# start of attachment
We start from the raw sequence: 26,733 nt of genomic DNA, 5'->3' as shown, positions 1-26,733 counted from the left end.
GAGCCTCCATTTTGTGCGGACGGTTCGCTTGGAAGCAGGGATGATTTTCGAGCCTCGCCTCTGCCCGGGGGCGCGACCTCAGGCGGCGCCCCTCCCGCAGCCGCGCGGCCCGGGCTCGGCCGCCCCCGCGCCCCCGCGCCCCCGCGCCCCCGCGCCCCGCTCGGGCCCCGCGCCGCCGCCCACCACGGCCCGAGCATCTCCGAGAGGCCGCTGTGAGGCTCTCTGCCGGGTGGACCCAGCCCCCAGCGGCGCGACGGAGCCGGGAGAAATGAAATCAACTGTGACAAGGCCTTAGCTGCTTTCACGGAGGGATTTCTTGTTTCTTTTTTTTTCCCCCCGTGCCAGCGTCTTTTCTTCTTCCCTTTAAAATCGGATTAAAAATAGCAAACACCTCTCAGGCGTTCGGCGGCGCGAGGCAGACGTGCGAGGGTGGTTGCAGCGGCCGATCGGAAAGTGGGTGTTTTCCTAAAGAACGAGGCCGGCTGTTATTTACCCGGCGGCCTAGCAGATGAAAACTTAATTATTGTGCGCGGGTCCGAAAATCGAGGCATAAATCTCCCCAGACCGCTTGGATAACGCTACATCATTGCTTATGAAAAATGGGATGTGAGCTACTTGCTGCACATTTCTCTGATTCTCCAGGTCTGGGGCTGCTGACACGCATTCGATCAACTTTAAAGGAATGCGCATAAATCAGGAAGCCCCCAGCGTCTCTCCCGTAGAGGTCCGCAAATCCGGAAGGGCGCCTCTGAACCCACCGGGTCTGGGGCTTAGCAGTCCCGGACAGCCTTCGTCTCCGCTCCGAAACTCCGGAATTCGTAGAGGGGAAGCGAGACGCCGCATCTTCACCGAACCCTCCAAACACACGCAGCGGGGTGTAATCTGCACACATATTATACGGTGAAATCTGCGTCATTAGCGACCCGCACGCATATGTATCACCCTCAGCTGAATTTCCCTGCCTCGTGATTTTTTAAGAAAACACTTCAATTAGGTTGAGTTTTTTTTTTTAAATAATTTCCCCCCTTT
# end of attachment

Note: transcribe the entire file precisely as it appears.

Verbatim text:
We start from the raw sequence: 26,733 nt of genomic DNA, 5'->3' as shown, positions 1-26,733 counted from the left end.
GAGCCTCCATTTTGTGCGGACGGTTCGCTTGGAAGCAGGGATGATTTTCGAGCCTCGCCTCTGCCCGGGGGCGCGACCTCAGGCGGCGCCCCTCCCGCAGCCGCGCGGCCCGGGCTCGGCCGCCCCCGCGCCCCCGCGCCCCCGCGCCCCCGCGCCCCGCTCGGGCCCCGCGCCGCCGCCCACCACGGCCCGAGCATCTCCGAGAGGCCGCTGTGAGGCTCTCTGCCGGGTGGACCCAGCCCCCAGCGGCGCGACGGAGCCGGGAGAAATGAAATCAACTGTGACAAGGCCTTAGCTGCTTTCACGGAGGGATTTCTTGTTTCTTTTTTTTTCCCCCCGTGCCAGCGTCTTTTCTTCTTCCCTTTAAAATCGGATTAAAAATAGCAAACACCTCTCAGGCGTTCGGCGGCGCGAGGCAGACGTGCGAGGGTGGTTGCAGCGGCCGATCGGAAAGTGGGTGTTTTCCTAAAGAACGAGGCCGGCTGTTATTTACCCGGCGGCCTAGCAGATGAAAACTTAATTATTGTGCGCGGGTCCGAAAATCGAGGCATAAATCTCCCCAGACCGCTTGGATAACGCTACATCATTGCTTATGAAAAATGGGATGTGAGCTACTTGCTGCACATTTCTCTGATTCTCCAGGTCTGGGGCTGCTGACACGCATTCGATCAACTTTAAAGGAATGCGCATAAATCAGGAAGCCCCCAGCGTCTCTCCCGTAGAGGTCCGCAAATCCGGAAGGGCGCCTCTGAACCCACCGGGTCTGGGGCTTAGCAGTCCCGGACAGCCTTCGTCTCCGCTCCGAAACTCCGGAATTCGTAGAGGGGAAGCGAGACGCCGCATCTTCACCGAACCCTCCAAACACACGCAGCGGGGTGTAATCTGCACACATATTATACGGTGAAATCTGCGTCATTAGCGACCCGCACGCATATGTATCACCCTCAGCTGAATTTCCCTGCCTCGTGATTTTTTAAGAAAACACTTCAATTAGGTTGAGTTTTTTTTTTTAAATAATTTCCCCCCTTT